We used a company called Ziptrek, who offer a variety of tours. The one we selected included 4 zip-lines with the longest ‘ride’ at 1,500 feet. The highest tree-top bridge was 150 feet above the valley below. The panorama was beautiful.
When we first booked this holiday we also booked a car rental, but were advised against it later by those that had been here. The drive up from Vancouver was certainly better from the passenger seat and Whistler village is pedestrian friendly with all traffic routed around the outside.
The village is large and the atmosphere is more suiting a European experience. Unlike in Colorado where I spent many a lonely afternoon having a beer on my own, here the outdoor pubs and restaurants were buzzing mid-afternoon with one place, the Longhorn Saloon, taking on the role of a full blown nightclub as après-skier’s danced on table and spilt bottles of beers in the middle of the afternoon.
The village is big, set at the confluence of the two mountains and arranged in well-signposted zones to make it easier to navigate, although it is hard to get lost. Almost every single ski, boarding, hiking and cycling shop you can imagine line the wide pavements plus a whole host of bars and restaurants.
Village North is where the Olympic Plaza is, built as a legacy to the 2010 Winter Olympics. The area is used as a performance and community space.
There is a lot of opportunity here for ‘doorstep skiing’ with a myriad of accommodations within the village of varying levels of cost and standard. At the Whistler Mountain end is The Westin, and at the Blackcomb end is the Fairmont Chateau and the Four Seasons, which is where we stayed.
The Four Seasons was predictably lovely, but it kind of lacked any real what I’d call ski resort mood. It was very functional and if I’m honest had too many kids, but we were in the height of UK school holidays and North America spring break, and we had our kid so what was we realistically to expect!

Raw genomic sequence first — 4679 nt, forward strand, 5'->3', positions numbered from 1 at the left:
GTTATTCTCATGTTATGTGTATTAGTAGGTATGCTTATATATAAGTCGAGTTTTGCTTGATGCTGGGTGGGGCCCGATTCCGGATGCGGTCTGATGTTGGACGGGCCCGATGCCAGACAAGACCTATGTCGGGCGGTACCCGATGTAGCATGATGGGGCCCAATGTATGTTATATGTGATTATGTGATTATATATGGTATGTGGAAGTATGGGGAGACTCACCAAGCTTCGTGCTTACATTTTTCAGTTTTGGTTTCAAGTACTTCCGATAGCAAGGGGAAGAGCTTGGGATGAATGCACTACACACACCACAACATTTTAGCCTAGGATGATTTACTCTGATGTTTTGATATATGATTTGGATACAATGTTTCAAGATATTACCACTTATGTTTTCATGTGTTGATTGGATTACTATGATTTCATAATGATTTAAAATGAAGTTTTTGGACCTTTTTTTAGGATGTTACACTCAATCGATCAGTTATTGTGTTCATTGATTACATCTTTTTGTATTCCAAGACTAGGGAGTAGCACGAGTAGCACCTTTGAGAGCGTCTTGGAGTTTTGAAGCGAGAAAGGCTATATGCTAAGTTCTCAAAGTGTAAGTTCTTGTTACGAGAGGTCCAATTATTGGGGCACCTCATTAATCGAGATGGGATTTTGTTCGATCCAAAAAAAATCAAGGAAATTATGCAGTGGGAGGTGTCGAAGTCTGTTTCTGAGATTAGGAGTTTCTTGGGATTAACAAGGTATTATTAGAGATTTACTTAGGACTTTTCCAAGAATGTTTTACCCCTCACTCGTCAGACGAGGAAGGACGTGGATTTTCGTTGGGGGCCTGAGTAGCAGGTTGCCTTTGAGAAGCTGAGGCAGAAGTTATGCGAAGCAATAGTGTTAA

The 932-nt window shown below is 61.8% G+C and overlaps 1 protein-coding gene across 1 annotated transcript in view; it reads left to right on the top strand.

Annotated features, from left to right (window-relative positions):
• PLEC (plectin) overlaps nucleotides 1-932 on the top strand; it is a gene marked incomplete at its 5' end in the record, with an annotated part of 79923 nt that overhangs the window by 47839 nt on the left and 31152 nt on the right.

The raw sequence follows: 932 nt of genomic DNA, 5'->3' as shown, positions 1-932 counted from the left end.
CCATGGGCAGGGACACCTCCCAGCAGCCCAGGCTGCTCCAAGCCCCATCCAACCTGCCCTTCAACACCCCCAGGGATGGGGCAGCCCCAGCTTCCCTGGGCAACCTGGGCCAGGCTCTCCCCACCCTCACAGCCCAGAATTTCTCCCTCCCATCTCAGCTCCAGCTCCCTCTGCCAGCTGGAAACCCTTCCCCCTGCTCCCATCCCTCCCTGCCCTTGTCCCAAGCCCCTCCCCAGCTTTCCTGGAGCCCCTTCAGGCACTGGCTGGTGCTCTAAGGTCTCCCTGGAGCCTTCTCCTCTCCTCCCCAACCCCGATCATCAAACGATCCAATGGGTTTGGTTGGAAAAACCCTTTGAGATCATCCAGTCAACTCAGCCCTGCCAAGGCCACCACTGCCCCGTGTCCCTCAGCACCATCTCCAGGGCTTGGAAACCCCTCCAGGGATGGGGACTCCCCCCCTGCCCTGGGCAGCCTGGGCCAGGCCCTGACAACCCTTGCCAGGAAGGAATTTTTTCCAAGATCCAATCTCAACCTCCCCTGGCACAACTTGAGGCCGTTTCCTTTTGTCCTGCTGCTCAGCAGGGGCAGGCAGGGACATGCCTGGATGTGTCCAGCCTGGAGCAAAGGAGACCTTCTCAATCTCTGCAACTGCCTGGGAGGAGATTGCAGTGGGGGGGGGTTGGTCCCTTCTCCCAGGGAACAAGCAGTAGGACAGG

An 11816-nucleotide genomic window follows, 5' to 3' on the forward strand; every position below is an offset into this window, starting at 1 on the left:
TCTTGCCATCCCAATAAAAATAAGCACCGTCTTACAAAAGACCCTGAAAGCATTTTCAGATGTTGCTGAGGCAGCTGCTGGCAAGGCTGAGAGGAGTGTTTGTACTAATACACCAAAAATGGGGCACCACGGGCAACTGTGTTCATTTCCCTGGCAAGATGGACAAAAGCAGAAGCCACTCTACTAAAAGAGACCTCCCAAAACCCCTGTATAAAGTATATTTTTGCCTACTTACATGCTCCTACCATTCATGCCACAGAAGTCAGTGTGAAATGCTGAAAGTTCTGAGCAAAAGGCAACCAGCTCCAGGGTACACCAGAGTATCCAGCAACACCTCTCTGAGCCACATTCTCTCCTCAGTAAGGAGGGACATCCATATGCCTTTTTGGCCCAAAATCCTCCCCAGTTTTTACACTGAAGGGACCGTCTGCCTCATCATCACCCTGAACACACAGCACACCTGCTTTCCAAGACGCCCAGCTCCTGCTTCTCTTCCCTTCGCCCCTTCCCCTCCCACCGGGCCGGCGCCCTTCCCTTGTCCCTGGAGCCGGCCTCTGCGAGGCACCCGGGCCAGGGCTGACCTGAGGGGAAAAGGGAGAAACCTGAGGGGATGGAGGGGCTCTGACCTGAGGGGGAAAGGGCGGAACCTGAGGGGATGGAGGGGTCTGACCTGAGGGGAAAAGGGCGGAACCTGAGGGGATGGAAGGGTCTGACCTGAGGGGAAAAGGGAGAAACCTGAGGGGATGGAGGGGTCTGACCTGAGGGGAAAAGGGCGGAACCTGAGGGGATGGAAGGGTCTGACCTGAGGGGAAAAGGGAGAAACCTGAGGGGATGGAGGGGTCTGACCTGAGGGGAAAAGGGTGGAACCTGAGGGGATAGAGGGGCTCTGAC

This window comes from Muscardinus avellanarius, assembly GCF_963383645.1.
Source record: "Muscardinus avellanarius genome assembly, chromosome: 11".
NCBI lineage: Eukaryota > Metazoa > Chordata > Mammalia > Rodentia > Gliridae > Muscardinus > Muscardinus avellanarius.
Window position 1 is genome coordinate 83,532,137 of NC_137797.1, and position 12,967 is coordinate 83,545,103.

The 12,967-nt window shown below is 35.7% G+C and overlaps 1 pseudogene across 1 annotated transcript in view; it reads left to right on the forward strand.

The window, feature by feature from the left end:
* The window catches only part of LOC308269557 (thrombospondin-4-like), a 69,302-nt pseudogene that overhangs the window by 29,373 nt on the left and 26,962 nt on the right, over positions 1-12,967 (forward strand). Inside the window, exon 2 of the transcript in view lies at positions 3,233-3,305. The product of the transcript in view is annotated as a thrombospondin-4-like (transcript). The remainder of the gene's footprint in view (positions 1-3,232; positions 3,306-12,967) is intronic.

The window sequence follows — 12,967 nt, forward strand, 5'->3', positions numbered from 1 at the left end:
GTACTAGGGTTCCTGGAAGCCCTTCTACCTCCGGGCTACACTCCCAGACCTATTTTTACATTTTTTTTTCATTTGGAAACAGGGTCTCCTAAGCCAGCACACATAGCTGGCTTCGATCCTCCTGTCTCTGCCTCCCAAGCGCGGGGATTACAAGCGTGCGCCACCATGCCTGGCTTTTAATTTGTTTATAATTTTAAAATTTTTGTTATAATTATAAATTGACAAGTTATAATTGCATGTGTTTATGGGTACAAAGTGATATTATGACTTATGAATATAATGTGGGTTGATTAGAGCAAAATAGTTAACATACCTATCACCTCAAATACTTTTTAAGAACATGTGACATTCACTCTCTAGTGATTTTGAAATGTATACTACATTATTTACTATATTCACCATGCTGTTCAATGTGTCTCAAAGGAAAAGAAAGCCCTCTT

The restaurants at the hotel were very good though. We had great food at both the Sidecut Steakhouse and the more down to earth Braidwood Tavern.
In true fashion we ate well, and lucked out with our restaurant picks. The fondue was plentiful at Chalet, the sushi excellent at Sushi Village, the oysters were plump and moorish at both Earls and Araxi. The best meal we had was a bit of a splurge at Il Caminetto. An upscale Italian with delicious food in a stylish space with service to match.
I’m glad we came this far out west, it is a beautiful part of the world, and the Canadian dollar made it more affordable. The lifts did get really busy though especially at the weekend. The exchange rate and Brexit also meant there were a ton of Brits out there. I don’t actually think I’ve been among that many Brits for ages, even in London. A Canadian accent was rare, as almost all of the restaurant and hotel jobs were populated by young Brits, who found it easier to navigate the straight forward 2-year visa process as opposed the now Brexited European route to find work and adventure.
Whistler is big and has a very diverse terrain and winter and summer adventurists will not get bored. It was busy though and is busier still in the summer, yet the village had a lot to offer and most of all scenery is stunning.